- Ecuador – innovative finance for nutritious foods
- Ethiopia -home fortification with MNPs
- Ethiopia – production of complementary foods by women groups
- Ghana – marketing of fortified complementary foods
- Ghana effectiveness of home-fortification with KOKO Plus
- Haiti innovative finance for lipid nutrient supplements
- India (Andhra Pradesh) production of fortified complementary foods
- India (Bihar) production of supplementary foods by women groups
- India (Rajasthan) production of supplementary foods by women groups
- India (Rajasthan) community management of acute malnutrition
- Indonesia BADUTA project, integrated stunting reduction
- Kenya home fortification with MNPs
- mNutrition services (multi-country)
- Mozambique home fortification with micronutrient powders
- Nigeria home fortification with MNPs
- South Africa Nutrimark project
- Vietnam home fortification with MNPs
Lessons learned on Infant and Young Child Nutrition
- Working Paper 1: Improving Complementary Feeding: Assessing public and private sector business models
- Working Paper 2: Promoting Optimal Infant and Young Child Feeding Practices and Effective Use of Complementary Foods: Delivery Lessons
- Working Paper 3: Strengthening the enabling environment to improve access to nutritious complementary foods
Country Case studies
Guidelines and Toolkit
GAIN-supported supplements in peer-reviewed journals
GAIN co-authored articles in peer-reviewed journals
Alison Tumilowicz, Courtney Held Schnefke, Lynnette M. Neufeld and Gretel H. Pelto (2017) Toward a better understanding of adherence to micronutrient powders: generating theories to guide program design and evaluation based on a review of published results, Current Developments in Nutrition Journal, cdn.117.001123, DOI: https://doi.org/10.3945/cdn.117.001123
Saskia JM Osendarp, Britt Broersen, Marti J van Liere, Luz De-Regil, Lavannya Bahirathan, Eva Klassen, and Lynnette M. Neufeld (2016) Complementary Feeding Diets Made of Local Foods Can Be Optimized, but Additional Interventions Will Be Needed to Meet Iron and Zinc Requirements in 6- to 23-Month-Old Children in Low- and Middle-Income Countries. Food and Nutrition Bulletin 1-27, DOI: 10.1177/0379572116655239
Marie Nguyen, Alia Poonawala, Magali Leyvraz, Jacques Berger, Dominic Schofield, Tran Thuy Nga, Tran Khan Van, Do Thi Bao Hoa and Frank Tammo Wieringa (2016). A Delivery Model for Home Fortification of Complementary Foods with Micronutrient Powders: Innovation in the Context of Vietnamese Health System Strengthening. Nutrients 2016, 8, 259; doi:10.3390/nu8050259
Social Behaviour Change Communication (SBCC)
Sian White, Wolf Schmidt, Daniel Sahanggamu, Dewi Fatmaningrum, Marti van Liere and Val Curtis (2016). Can gossip change nutrition behaviour? Results of a mass media and community-based intervention trial in East Java,Indonesia. Tropical Medicine and International Health, doi:10.1111/tmi.12660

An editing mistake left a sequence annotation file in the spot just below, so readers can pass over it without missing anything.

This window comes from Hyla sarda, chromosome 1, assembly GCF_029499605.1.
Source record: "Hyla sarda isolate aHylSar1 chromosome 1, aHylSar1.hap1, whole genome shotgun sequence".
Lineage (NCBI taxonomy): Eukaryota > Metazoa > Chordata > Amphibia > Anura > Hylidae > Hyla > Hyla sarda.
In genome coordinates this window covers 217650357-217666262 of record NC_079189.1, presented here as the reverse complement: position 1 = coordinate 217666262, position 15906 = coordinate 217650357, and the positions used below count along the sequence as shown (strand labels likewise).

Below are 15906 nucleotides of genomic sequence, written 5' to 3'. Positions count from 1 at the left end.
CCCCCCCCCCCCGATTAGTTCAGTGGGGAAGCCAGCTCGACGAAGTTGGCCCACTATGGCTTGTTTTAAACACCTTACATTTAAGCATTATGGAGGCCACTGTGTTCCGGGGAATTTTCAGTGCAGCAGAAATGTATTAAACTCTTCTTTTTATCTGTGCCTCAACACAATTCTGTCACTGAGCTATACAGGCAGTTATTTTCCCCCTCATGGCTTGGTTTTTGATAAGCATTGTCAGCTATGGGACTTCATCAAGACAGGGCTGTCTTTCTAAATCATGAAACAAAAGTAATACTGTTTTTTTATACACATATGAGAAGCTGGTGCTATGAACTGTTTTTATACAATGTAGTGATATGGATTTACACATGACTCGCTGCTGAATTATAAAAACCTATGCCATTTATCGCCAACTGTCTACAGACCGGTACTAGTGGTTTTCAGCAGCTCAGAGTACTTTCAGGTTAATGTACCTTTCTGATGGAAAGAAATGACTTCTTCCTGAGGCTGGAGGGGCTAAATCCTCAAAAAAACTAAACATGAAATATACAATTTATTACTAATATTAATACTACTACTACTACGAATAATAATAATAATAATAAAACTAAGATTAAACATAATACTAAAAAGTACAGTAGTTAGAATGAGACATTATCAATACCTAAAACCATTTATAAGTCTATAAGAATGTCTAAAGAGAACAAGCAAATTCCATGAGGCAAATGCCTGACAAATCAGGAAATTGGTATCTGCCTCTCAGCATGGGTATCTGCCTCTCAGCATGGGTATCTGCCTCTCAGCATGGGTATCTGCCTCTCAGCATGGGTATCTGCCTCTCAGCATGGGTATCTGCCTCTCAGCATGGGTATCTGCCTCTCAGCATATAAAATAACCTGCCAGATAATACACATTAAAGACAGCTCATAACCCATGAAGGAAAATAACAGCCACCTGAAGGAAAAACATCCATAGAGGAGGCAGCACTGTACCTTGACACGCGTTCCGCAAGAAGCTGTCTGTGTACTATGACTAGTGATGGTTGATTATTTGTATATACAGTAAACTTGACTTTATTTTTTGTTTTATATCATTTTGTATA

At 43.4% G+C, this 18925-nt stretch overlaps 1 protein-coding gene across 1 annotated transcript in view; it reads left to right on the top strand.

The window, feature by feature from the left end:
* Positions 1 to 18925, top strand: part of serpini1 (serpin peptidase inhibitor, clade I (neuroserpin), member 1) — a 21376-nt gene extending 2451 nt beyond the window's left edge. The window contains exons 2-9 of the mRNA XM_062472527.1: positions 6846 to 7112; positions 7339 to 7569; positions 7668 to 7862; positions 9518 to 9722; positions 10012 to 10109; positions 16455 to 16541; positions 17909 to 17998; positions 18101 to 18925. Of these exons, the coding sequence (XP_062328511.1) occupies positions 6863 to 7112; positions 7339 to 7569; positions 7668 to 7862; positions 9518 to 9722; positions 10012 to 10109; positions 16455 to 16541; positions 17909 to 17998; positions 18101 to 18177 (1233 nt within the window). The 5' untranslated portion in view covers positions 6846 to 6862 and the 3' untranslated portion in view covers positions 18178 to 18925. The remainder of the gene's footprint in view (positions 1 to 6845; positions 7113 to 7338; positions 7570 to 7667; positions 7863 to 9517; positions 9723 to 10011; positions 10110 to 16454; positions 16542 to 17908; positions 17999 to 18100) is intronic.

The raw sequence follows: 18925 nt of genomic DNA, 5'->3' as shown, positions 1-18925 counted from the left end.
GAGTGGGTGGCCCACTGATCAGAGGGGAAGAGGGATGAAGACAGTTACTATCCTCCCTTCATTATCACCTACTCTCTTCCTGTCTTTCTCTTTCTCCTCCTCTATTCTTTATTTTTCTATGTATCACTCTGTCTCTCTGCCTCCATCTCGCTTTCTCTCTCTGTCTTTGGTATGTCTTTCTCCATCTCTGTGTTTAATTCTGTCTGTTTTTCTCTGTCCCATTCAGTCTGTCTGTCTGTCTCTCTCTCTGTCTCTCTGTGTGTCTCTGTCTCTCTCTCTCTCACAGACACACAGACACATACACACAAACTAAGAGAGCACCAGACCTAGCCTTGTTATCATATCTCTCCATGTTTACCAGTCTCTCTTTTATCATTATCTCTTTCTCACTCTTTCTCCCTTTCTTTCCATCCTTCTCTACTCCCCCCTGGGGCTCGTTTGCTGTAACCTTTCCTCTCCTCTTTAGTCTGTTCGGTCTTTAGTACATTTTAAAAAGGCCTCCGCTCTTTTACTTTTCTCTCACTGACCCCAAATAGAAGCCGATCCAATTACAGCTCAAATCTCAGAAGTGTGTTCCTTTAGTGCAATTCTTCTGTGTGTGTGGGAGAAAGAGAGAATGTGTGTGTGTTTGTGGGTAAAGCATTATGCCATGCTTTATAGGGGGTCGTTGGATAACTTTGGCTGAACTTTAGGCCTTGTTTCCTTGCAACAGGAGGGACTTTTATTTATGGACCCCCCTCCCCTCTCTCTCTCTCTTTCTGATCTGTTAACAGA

Gretel H Pelto · Stephanie L Martin · Marti J van Liere ·Cecilia S Fabrizio. (2015). Perspectives and reflections on the practice of behaviour change communication for infant and young child feeding. Jul 2015 Maternal and Child Nutrition
Gretel H. Pelto · Stephanie L. Martin · Marti Van Liere ·Cecilia S. Fabrizio (2015). The scope and practice of behaviour change communication to improve infant and young child feeding in low- and middle-income countries: Results of a practitioner study in international development organizations, Apr 2015 · Maternal and Child Nutrition
Cecilia S Fabrizio · Marti van Liere · Gretel Pelto (2014). Identifying determinants of effective complementary feeding behavior change interventions in developing countries. May 2014 · Maternal and Child Nutrition
Shibani Ghosh, Kwaku Tano-Debrah, Grant J. Aaron, Gloria Otoo, Nicholas Strutt, Kennedy Bomfeh,3 Satoshi Kitamura, Devika J. Suri, Hitoshi Murakami, Chie Furuta,Daniel Sarpong, F. Saalia, Youzou Nakao, Harold Amonoo-Kuofi, Ricardo Uauy, Yasuhiko Toride (2014). Improving complementary feeding in Ghana: reaching the vulnerable through innovative business—the case of KOKO Plus
Ann. N.Y. Acad. Sci. 1331 (2014) 76–89, doi: 10.1111/nyas.12596.
Arnaud Laillou, Jacques Berger, Bach Mai Le, Van Thuy Pham, Thi Hop Le, Cong Khan Nguyen,
Dora Panagides, Fabian Rohner, Frank Wieringa, Regina Moench-Pfanner (2012). Improvement of the Vietnamese Diet for Women of Reproductive Age by Micronutrient Fortification of Staples Foods and Condiments. PLoS ONE 7(11): e50538. doi:10.1371/journal.pone.0050538.
Arnaud Laillou, Thuy Van Pham, Nga Thuy Tran, Hop Thi Le, Frank Wieringa, Fabian Rohner,
Sonia Fortin, Mai Bach Le, Do Thanh Tran, Regina Moench-Pfanner, Jacques Berger (2012) Micronutrient Deficits Are Still Public Health Issues among Women and Young Children in
Vietnam. PLoS ONE 7(4): e34906. doi:10.1371/journal.pone.0034906.
Consumer insights and formative research reports
Conference Report on Designing the Future of Nutrition Social Behaviour Change Conference with USAID / SPRING and the Strategic Agenda